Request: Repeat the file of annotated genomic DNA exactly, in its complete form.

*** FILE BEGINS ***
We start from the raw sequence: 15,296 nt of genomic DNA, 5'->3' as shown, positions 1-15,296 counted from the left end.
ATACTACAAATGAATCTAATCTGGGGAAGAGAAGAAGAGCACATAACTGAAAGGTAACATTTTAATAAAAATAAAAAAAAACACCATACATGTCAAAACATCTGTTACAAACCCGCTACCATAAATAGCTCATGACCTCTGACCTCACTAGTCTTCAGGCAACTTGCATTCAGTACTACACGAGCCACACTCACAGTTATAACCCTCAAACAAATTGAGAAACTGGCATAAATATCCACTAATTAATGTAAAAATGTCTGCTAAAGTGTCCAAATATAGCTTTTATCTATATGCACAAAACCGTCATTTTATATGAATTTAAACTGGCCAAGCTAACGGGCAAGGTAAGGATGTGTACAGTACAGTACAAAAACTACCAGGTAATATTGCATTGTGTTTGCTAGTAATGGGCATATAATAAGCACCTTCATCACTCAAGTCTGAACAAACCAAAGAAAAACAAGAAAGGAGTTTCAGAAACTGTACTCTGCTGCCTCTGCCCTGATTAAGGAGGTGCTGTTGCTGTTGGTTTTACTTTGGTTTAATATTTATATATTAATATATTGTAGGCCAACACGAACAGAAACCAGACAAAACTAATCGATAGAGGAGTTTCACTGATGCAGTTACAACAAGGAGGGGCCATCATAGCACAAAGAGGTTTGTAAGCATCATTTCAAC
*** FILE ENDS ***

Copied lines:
We start from the raw sequence: 15,296 nt of genomic DNA, 5'->3' as shown, positions 1-15,296 counted from the left end.
ATACTACAAATGAATCTAATCTGGGGAAGAGAAGAAGAGCACATAACTGAAAGGTAACATTTTAATAAAAATAAAAAAAAACACCATACATGTCAAAACATCTGTTACAAACCCGCTACCATAAATAGCTCATGACCTCTGACCTCACTAGTCTTCAGGCAACTTGCATTCAGTACTACACGAGCCACACTCACAGTTATAACCCTCAAACAAATTGAGAAACTGGCATAAATATCCACTAATTAATGTAAAAATGTCTGCTAAAGTGTCCAAATATAGCTTTTATCTATATGCACAAAACCGTCATTTTATATGAATTTAAACTGGCCAAGCTAACGGGCAAGGTAAGGATGTGTACAGTACAGTACAAAAACTACCAGGTAATATTGCATTGTGTTTGCTAGTAATGGGCATATAATAAGCACCTTCATCACTCAAGTCTGAACAAACCAAAGAAAAACAAGAAAGGAGTTTCAGAAACTGTACTCTGCTGCCTCTGCCCTGATTAAGGAGGTGCTGTTGCTGTTGGTTTTACTTTGGTTTAATATTTATATATTAATATATTGTAGGCCAACACGAACAGAAACCAGACAAAACTAATCGATAGAGGAGTTTCACTGATGCAGTTACAACAAGGAGGGGCCATCATAGCACAAAGAGGTTTGTAAGCATCATTTCAAC